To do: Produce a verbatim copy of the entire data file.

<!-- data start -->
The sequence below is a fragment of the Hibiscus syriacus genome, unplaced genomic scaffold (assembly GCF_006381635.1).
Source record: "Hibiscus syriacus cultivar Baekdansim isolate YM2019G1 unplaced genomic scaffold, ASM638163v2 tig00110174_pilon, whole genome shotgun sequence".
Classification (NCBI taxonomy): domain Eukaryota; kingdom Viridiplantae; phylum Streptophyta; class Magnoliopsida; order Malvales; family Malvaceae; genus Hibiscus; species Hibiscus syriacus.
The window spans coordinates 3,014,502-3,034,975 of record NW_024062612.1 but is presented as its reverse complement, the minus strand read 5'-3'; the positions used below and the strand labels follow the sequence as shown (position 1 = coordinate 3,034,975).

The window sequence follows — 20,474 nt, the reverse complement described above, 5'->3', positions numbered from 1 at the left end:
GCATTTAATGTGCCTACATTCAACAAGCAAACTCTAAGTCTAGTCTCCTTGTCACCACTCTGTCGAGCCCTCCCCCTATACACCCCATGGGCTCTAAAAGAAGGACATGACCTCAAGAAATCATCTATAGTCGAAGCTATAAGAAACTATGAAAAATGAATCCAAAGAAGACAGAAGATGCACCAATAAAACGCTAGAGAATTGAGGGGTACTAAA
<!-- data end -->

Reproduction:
The sequence below is a fragment of the Hibiscus syriacus genome, unplaced genomic scaffold (assembly GCF_006381635.1).
Source record: "Hibiscus syriacus cultivar Baekdansim isolate YM2019G1 unplaced genomic scaffold, ASM638163v2 tig00110174_pilon, whole genome shotgun sequence".
Classification (NCBI taxonomy): domain Eukaryota; kingdom Viridiplantae; phylum Streptophyta; class Magnoliopsida; order Malvales; family Malvaceae; genus Hibiscus; species Hibiscus syriacus.
The window spans coordinates 3,014,502-3,034,975 of record NW_024062612.1 but is presented as its reverse complement, the minus strand read 5'-3'; the positions used below and the strand labels follow the sequence as shown (position 1 = coordinate 3,034,975).

The window sequence follows — 20,474 nt, the reverse complement described above, 5'->3', positions numbered from 1 at the left end:
GCATTTAATGTGCCTACATTCAACAAGCAAACTCTAAGTCTAGTCTCCTTGTCACCACTCTGTCGAGCCCTCCCCCTATACACCCCATGGGCTCTAAAAGAAGGACATGACCTCAAGAAATCATCTATAGTCGAAGCTATAAGAAACTATGAAAAATGAATCCAAAGAAGACAGAAGATGCACCAATAAAACGCTAGAGAATTGAGGGGTACTAAA